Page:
Skip to contentSkip to navigation

Specialist Advice — 14 minutes

Screening for STBBIs – which test should you take?

Raymond Lepage, PhD, Doctor in Biochemistry
Raymond Lepage, PhD, Doctor in Biochemistry
Science popularizer

Screening for sexually transmitted and blood-borne infections (STBBIs) is never trivial. The reasons for taking this step may vary depending on the intensity of sexual activity, risky behaviours or suspicion of infection following the appearance of various symptoms, for example. A targeted search may be sufficient, or it may need to be more comprehensive to ensure good results. How do you know what types of tests health care professionals recommend for your situation?

Certain STBBIs on the rise in Quebec

More than 40,000 people in Quebec receive a positive STBBI result each year. Of those cases, chlamydia is up 19% since 2014. Gonorrhea diagnoses have more than doubled in the same period. And lastly, cases of syphilis and lymphogranuloma venereum are on the rise again, whereas they seemed almost eradicated in the late 1990s.[1]

On the other hand, hepatitis and HIV diagnoses have declined since 2014. Nevertheless, the number of cases is still substantial (for hepatitis C, 1,300 cases were counted in 2018) and weighs heavily on the health network.[2]

The importance of screening

In 2018, half of the new HIV cases reported in the province were diagnosed late and, therefore, at an advanced stage of the disease. In addition, test results have sometimes revealed an accumulation of STBBIs in the same person. Such situations inevitably lead to greater difficulty in treating and curing the patients and increase the strain on a health care system already under tremendous pressure due to COVID-19 cases.[3]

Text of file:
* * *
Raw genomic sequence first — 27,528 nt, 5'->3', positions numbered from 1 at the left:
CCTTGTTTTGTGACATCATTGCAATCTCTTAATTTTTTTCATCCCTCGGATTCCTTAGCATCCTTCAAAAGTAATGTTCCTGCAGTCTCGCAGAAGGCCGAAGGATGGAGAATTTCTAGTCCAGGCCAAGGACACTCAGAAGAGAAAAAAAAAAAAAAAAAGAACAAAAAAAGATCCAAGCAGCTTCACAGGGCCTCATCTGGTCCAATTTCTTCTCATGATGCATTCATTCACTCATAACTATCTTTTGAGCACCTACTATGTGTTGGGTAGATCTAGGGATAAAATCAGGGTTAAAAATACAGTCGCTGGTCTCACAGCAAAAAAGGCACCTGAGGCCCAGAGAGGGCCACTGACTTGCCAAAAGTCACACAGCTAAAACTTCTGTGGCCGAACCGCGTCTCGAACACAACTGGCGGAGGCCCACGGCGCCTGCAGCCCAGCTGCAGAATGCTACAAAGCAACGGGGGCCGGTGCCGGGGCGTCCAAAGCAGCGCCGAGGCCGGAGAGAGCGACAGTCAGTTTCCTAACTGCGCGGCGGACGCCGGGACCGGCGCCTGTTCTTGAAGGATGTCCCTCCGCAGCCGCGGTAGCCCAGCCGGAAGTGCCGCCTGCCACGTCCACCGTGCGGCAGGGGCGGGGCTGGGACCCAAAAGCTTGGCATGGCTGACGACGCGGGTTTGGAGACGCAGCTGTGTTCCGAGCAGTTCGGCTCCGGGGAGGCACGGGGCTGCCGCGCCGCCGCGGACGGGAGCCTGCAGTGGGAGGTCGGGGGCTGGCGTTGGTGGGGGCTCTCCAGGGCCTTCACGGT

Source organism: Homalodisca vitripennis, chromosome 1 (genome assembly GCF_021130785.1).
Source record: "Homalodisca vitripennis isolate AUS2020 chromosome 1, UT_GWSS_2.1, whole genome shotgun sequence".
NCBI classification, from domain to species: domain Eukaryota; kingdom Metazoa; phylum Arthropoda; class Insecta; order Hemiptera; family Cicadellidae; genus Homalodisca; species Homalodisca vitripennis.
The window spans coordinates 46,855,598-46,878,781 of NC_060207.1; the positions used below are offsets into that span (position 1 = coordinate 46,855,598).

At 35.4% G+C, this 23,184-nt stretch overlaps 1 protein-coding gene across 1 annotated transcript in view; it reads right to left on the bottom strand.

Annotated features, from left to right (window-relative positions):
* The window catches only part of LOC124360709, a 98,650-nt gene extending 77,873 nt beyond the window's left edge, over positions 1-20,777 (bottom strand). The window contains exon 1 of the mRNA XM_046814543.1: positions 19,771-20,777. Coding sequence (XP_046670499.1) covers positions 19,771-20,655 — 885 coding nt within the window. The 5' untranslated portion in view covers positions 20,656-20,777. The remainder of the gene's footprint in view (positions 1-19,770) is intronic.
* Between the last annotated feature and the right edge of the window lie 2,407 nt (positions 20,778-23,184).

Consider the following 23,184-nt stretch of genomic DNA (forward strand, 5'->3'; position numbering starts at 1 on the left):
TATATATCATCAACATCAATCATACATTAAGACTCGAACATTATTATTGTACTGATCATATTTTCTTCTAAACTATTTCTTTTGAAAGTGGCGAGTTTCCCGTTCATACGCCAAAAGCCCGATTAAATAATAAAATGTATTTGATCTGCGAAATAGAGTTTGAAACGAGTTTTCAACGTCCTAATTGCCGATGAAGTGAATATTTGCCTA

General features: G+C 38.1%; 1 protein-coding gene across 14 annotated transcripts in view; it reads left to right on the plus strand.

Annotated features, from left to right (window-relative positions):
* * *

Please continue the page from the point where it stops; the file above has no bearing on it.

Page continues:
To a lesser extent, for more benign STBBIs, late screening still multiplies the risk of contagion between partners. It also increases the likelihood of long-term consequences.

Screening is still one of the best ways to prevent the spread of STBBIs and increase the chances of recovery.

Who is most at risk of contracting an STBBI?

According to the Institut national de santé publique du Québec (INSPQ), young people aged 15 to 24 years are at greater risk. Men who have sex with men (MSM) are also particularly affected by STBBIs.

Finally, the prison population, people who use drugs (mainly by injection) and sex workers are most likely to have an STBBI. This is also the case for people living in regions of Canada that are underserved by health services.[4]

Particularly affected populations

Studies show that MSM represent a significant proportion of the population affected by STBBIs, particularly the most serious ones, such as HIV and hepatitis C. They are also affected mainly by syphilis and lymphogranuloma venereum.

Injection drug users are mainly affected by hepatitis C and HIV. In this case, sharing dirty needles is the main risk of infection, so prevention efforts must be directed toward providing sterile equipment.[5]

Behaviours that may increase the risk of infection

The following habits can significantly increase the chances of contracting an STBBI: